Simple Ways to Raise Awareness About Autism
According to the CDC, 1 in 54 children in the US are diagnosed with autism yearly.
Over the years, autism spectrum disorder (ASD) has become a part of mainstream conversation. Through TV shows and books, autism is no longer as foreign as it once was. However, the many nuances of this disorder are still unknown to most. This is why this neurological condition is largely referred to as a spectrum. Even siblings with autism will not share the same milestones.
According to the CDC, 1 in 54 children in the US are diagnosed with autism yearly. Autism affects all ethnic and socioeconomic groups, but are most often seen in children born to older parents. Though autism can cause some developmental disabilities, early intervention led by community awareness can still lead to a high-functioning life.
How to raise awareness
As Someone on the Spectrum:
A big part of ASD is difficulty empathizing or reading emotional cues. That said, it does not mean that those with autism are incapable of feeling or sympathizing. In fact, studies show that individuals with ASD report that they do want to help and reach out.
Nowadays, many people on the spectrum can do this via social media. By sharing their stories, a community of like-minded individuals can create a safe space online. These safe spaces can be a refuge for people who have not been able to connect with neurotypicals. A lot of the time, many older people with ASD prefer to keep mum about their diagnoses. However, this only strengthens the misconception that autism is shameful. The power of sharing ASD experiences, whether they be extraordinary feats or simple daily tasks, can help normalize the condition and the dialogue surrounding it. Examples of those on the spectrum who have been vocal proponents include Daryl Hannah, Dan Aykroyd, and Dan Harmon.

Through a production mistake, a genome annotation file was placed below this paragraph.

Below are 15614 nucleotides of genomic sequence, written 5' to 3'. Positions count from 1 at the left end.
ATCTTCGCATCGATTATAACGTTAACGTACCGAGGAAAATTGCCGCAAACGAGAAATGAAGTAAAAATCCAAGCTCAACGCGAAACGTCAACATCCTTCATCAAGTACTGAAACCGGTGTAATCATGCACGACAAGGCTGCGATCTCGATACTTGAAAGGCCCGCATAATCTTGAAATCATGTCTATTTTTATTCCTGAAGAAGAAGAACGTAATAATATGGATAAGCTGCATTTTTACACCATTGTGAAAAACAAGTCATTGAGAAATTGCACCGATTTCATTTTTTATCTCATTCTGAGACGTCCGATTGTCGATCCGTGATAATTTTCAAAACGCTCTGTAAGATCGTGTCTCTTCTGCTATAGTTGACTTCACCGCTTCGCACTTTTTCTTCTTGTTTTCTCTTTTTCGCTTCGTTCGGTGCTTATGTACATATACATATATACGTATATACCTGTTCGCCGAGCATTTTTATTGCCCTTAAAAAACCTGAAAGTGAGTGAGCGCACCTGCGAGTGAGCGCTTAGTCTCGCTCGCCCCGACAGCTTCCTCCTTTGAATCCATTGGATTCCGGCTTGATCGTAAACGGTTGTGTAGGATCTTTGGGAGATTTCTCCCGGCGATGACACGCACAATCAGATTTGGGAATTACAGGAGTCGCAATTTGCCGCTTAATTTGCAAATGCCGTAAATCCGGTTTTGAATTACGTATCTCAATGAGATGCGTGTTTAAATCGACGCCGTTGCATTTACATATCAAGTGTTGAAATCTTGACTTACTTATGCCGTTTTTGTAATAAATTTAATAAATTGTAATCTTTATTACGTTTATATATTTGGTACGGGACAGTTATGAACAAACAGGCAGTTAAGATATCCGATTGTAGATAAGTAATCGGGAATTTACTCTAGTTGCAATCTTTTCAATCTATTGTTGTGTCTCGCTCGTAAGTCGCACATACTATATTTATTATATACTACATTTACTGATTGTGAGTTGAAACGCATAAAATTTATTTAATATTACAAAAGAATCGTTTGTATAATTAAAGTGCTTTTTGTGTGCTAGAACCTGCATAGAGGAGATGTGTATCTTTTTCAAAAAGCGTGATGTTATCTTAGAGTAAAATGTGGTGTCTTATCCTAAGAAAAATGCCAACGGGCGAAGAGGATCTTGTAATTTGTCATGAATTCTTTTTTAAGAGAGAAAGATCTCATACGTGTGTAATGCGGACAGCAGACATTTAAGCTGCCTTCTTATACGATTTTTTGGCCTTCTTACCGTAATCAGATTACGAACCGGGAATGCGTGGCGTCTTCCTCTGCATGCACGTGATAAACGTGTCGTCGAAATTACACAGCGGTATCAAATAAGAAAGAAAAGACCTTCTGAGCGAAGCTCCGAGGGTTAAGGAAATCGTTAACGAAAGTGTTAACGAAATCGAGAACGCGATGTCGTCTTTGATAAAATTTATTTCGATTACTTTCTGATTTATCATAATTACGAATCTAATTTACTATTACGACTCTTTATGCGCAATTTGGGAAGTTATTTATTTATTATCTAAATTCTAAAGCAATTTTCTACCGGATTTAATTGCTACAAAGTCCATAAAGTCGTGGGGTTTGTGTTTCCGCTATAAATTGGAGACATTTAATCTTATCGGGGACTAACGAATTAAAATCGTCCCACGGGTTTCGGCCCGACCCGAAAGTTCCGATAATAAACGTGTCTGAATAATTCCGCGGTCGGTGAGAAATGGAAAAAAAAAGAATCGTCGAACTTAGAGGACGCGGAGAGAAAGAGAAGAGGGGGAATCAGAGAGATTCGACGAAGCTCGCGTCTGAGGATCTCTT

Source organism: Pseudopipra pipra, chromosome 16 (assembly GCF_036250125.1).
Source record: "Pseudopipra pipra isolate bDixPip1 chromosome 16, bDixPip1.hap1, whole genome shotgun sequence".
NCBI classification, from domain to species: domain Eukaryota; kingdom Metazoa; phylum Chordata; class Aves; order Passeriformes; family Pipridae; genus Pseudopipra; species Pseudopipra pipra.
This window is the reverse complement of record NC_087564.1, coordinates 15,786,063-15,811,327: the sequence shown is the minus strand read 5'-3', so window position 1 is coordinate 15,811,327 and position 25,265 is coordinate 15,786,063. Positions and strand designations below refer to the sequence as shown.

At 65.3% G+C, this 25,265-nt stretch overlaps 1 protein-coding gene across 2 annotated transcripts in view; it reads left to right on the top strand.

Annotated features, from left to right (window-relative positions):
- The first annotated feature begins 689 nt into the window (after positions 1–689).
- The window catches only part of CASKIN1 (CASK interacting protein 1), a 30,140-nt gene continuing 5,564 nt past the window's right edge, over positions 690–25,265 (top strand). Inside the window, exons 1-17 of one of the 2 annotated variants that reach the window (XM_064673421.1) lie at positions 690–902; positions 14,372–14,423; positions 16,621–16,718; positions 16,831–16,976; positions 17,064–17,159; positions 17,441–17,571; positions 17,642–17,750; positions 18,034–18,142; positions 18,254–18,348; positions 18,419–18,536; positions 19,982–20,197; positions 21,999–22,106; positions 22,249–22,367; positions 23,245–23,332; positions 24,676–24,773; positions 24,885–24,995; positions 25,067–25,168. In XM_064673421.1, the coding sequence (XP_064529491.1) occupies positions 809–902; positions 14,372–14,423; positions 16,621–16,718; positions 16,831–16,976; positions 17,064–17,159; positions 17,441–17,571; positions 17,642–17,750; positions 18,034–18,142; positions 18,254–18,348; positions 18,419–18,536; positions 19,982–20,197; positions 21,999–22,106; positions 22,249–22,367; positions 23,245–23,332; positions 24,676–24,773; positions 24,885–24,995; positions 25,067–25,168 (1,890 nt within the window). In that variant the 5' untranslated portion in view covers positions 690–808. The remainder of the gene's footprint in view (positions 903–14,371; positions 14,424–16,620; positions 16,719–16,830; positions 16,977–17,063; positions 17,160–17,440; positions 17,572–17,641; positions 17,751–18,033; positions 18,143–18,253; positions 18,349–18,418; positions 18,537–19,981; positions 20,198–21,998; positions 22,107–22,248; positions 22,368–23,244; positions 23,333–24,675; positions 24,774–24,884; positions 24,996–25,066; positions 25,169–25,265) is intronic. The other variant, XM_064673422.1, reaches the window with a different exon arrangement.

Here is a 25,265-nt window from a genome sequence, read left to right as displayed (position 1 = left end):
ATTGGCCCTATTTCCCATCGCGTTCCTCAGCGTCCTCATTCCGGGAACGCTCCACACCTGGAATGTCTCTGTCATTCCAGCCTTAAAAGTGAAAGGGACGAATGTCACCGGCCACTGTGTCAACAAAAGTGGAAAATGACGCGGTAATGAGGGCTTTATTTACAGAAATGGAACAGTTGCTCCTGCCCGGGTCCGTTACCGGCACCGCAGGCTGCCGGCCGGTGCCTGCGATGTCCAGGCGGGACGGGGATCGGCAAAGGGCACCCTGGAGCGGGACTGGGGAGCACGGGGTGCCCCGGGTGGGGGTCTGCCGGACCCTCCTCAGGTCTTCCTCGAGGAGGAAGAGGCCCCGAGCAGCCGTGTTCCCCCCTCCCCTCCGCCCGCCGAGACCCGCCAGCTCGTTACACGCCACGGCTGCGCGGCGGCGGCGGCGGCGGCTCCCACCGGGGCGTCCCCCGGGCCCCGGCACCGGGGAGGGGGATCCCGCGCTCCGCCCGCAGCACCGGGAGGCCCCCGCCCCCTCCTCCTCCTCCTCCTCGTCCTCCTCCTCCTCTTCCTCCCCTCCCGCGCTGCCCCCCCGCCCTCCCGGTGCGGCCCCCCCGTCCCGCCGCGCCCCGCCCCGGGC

As A Healthcare Professional:
Seeing as it is up to the healthcare professionals to assess and diagnose a child with autism, their initial bedside manner can color the patient and the family’s reaction. While specialists such as developmental pediatricians are experts in autism, it is crucial for every other medical practitioner to be aware of the signs and treatments for ASD. Hence, among the in-demand careers in nursing, nurse educators play an important role in educating other healthcare professionals in certain fields, which may include patients with ASD. Nurse educators, and other healthcare educators who spread their knowledge, can aid in raising the proper understanding, approach, and attitude when dealing with ASD.
With proper training, healthcare workers will be able to recognize ASD symptoms such as a limited ability to communicate, echolalia, and stimming. Understanding such behaviors helps people with ASD to feel comfortable and confident in their interactions. Better informed healthcare professionals will also be able to positively affect the conversations around ASD.
As a Person Who Supports the Community:
Of course, autism awareness also lies in the hands of the general neurotypical public. Seeing that autism is the fastest-growing developmental disorder as per the CDC, then a whole-of-community understanding only makes sense.
As millions of people spend hours online, this time can be taken to further an ASD cause. Simply sharing or liking a post about ASD can do wonders in fighting misinformation. If able, joining fundraisers or walks can also help increase public attention. Showing support can be as simple as wearing the color blue (the official color of the Light It Up Blue campaign for nationwide awareness) during Autism Awareness Month, which is April. Of course, part of autism awareness is also learning how to interact with those on the spectrum. Being aware of non-verbal cues and prosody, can already go a long way in helping make autism awareness a daily commitment.
Being on the spectrum is a unique experience that is difficult for neurotypicals to fully grasp. It Is not uncommon for people with ASD to feel alienated. In fact, they are four times more likely to have depression and more than 70% have mental health conditions that may worsen with age. While many public and private institutions are slowly but surely understanding and accepting people with autism, the actions of every single individual counts towards a more inclusive and encouraging environment.
ABOUT THE AUTHOR
Jane Rainey is a writer and mother of two children on the ASD spectrum. Aside from writing about the wonderful world of autism, she is also a music teacher from North Carolina.